The 2015-2016 El Niño event brought weather conditions that triggered regional disease outbreaks throughout the world, according to a new NASA study that is the first to comprehensively assess the public health impacts of the major climate event on a global scale.
El Niño is an irregularly recurring climate pattern characterized by warmer than usual ocean temperatures in the equatorial Pacific, which creates a ripple effect of anticipated weather changes in far-spread regions of Earth. During the 2015-2016 event, changes in precipitation, land surface temperatures and vegetation created and facilitated conditions for transmission of diseases, resulting in an uptick in reported cases for plague and hantavirus in Colorado and New Mexico, cholera in Tanzania, and dengue fever in Brazil and Southeast Asia, among others.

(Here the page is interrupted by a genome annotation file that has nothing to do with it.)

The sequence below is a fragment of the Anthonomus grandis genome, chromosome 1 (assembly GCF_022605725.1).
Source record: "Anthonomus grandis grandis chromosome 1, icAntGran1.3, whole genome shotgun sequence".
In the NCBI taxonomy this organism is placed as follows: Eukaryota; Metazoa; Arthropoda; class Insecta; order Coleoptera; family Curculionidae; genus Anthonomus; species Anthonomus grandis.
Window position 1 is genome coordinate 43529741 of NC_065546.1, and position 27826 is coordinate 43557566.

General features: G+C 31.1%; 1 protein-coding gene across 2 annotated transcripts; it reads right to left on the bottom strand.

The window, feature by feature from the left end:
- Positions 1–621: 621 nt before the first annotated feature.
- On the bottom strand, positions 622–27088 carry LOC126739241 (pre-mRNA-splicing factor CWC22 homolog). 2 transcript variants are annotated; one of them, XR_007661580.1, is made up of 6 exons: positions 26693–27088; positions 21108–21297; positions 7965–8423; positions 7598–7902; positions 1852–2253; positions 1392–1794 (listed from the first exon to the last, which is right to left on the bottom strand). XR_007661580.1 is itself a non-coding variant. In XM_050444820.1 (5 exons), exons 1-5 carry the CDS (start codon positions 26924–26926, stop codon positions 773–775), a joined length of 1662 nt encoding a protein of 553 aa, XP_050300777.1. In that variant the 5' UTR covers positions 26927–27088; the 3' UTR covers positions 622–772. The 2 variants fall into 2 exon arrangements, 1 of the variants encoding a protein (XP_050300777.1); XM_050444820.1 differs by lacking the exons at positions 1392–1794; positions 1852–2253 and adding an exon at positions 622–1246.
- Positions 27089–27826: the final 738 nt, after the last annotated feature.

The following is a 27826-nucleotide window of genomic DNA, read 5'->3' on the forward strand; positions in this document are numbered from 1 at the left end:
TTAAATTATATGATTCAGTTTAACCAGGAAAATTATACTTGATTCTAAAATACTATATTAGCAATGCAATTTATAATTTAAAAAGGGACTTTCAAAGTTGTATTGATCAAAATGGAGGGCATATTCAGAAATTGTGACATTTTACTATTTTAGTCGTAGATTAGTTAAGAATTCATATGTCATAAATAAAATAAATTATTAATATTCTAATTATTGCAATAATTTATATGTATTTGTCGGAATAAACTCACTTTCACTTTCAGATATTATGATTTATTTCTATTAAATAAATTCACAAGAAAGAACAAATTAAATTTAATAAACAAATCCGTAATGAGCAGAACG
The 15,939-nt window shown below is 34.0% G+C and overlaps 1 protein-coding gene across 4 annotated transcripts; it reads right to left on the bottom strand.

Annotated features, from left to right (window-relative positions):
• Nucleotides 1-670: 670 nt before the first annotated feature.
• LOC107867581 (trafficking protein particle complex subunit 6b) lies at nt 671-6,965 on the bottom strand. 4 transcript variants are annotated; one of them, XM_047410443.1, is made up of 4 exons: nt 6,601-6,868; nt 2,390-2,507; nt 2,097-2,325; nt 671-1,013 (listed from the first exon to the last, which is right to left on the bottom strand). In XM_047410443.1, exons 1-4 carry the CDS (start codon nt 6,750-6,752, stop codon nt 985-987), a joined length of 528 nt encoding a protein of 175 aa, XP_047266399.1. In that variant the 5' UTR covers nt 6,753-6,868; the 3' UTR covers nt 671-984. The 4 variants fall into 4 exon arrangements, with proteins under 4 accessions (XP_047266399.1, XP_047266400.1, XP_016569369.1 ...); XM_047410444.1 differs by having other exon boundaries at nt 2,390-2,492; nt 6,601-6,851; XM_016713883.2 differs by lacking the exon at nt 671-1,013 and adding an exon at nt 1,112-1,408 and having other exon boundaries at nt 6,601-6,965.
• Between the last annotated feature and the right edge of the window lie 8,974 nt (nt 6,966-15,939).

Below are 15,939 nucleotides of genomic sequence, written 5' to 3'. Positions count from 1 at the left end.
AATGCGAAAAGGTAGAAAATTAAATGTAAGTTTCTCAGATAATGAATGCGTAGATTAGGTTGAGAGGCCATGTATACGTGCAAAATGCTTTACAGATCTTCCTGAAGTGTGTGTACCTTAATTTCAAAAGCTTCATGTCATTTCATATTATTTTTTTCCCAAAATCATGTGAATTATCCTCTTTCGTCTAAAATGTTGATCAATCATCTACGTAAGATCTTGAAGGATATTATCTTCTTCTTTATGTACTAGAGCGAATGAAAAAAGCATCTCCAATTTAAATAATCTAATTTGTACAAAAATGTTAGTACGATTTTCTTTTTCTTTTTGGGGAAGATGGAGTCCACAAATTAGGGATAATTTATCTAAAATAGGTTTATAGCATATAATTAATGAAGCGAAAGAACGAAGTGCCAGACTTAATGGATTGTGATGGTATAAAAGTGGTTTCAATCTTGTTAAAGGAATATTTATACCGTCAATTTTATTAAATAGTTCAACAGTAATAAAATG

GCMD keywords can be found on the Internet with the following citation:
Olsen, L.M., G. Major, K. Shein, J. Scialdone, S. Ritz, T. Stevens, M. Morahan, A. Aleman, R. Vogel, S. Leicester, H. Weir, M. Meaux, S. Grebas, C.Solomon, M. Holland, T. Northcutt, R. A. Restrepo, R. Bilodeau, 2013. NASA/Global Change Master Directory (GCMD) Earth Science Keywords. Version 220.127.116.11.0